[Haskell-beginners] removing duplicate tuples (including
ozgurakgun at gmail.com
Tue Sep 28 06:24:29 EDT 2010
I'll first try to give you a more understandable syntax. (I hope.)
nubSym :: Ord a => [(a,a)] -> [(a,a)]
nubSym xs = nub (map fix xs)
where fix (a,b) | a > b = (b,a)
| otherwise = (a,b)
The two changes above are getting rid of the point-free style and trading
the pattern matching syntax for guards.
In the first version the p was for matching with any parameter that didn't
match the first definition. You may want to have a look at how pattern
matching in Haskell works. (Well, you can find lots of resources about this
one but I would have a look at )
happy hacking! :)
On 28 September 2010 11:14, Martin Tomko <martin.tomko at geo.uzh.ch> wrote:
> Hi Ozgur,
> well, I am getting a list of tuples from a previous function, and they
> relate to edges in graphs, so I am not too keen to change that, although
> that could be possible. But I never worked with sets in Haskell, so will
> have to study.
> Regarding your suggestion - I have to study it, it is a bit advanced.
> First, I see there is no paramter to nubSym - I have never used that
> syntax, shouldn't there be something like nymSym (x:xs) or so?
> Second, obviously there is a local function, fix. I understand this: fix
> (a,b) | a > b = (b,a)
> but I am not sure how to interpret this:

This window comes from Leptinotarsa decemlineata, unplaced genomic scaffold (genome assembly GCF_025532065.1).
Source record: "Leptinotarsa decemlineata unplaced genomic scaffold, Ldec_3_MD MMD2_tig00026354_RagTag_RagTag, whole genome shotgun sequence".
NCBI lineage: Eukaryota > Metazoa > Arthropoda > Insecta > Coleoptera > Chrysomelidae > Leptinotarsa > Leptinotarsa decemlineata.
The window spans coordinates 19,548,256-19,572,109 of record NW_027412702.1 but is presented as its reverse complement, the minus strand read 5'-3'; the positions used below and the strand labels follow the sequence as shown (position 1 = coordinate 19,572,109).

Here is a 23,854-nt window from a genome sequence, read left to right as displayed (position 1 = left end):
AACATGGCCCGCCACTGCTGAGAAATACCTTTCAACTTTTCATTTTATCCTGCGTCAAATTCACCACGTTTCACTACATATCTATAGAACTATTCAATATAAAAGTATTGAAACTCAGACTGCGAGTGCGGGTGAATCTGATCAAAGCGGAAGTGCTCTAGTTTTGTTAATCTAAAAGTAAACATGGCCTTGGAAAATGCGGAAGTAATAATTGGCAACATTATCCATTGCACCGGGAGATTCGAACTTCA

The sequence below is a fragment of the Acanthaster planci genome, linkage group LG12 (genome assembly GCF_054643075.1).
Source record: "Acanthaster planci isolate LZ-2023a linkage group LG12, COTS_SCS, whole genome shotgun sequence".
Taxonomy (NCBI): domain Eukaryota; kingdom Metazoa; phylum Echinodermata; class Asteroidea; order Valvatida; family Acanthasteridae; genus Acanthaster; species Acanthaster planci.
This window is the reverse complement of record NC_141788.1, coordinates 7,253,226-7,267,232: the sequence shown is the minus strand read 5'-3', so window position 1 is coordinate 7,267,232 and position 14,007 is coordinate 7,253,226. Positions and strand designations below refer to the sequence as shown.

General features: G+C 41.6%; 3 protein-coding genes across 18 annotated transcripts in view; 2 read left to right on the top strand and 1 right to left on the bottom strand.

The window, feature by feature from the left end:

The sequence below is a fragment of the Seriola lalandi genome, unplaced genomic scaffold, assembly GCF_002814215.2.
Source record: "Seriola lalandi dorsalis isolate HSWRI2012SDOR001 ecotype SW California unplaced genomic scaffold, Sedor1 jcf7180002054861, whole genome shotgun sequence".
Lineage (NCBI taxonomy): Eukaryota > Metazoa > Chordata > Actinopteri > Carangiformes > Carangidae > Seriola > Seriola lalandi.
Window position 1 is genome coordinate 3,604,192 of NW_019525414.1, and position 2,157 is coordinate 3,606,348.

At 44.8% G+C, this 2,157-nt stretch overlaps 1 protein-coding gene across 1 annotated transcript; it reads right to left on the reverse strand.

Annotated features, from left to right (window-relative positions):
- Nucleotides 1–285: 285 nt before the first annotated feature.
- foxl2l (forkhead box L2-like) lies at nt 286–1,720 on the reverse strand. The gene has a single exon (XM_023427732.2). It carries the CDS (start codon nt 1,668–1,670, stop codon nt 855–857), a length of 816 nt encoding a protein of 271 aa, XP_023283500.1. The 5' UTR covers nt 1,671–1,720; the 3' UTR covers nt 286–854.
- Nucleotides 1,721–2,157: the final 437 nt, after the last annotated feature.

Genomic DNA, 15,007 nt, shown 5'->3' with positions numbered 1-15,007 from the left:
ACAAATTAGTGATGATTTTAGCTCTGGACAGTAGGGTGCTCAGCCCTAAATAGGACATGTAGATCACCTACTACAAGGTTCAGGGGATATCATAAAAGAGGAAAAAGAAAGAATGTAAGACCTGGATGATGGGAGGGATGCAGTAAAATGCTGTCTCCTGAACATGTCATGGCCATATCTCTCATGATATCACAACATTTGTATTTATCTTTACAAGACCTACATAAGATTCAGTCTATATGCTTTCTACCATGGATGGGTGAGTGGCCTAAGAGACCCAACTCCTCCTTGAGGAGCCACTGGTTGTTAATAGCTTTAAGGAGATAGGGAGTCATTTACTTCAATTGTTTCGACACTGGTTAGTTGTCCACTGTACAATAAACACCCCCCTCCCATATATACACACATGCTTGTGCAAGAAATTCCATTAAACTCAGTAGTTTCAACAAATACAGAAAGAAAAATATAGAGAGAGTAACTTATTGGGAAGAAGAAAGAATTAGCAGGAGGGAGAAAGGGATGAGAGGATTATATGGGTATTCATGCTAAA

> fix p = p. Where does p come from? How does haskell know that it relates to
> (a,b), or the x as parameter?
> Just asking for clarification ,as I am new to all this.
> On 9/28/2010 12:05 PM, Ozgur Akgun wrote:
> On 28 September 2010 10:33, Martin Tomko <martin.tomko at geo.uzh.ch> wrote:
>> I have a list of (a,a) tuples, and am trying something like nub, but also
>> matching for symmetrical tuples.
> You can of course do this. One approach would be to simply 'fix' the
> tuples according to some ordering, and then use standard nub - or a better
> But to me, the real question is this: If the order of your tuples to
> don't matter, do you actually need tuples? There are other types in which
> the order of the elements in a container does not change the meaning; such
> as a set. You may want to use a Set from Data.Set, or you can define a pair
> type in which ordering doesn't matter. It will end up being a cardinality
> restricted set type though.
> If you just want to get it working, here is some code for the first
> nubSym :: Ord a => [(a,a)] -> [(a,a)]
> nubSym = nub . map fix
> where fix (a,b) | a > b = (b,a)
> fix p = p
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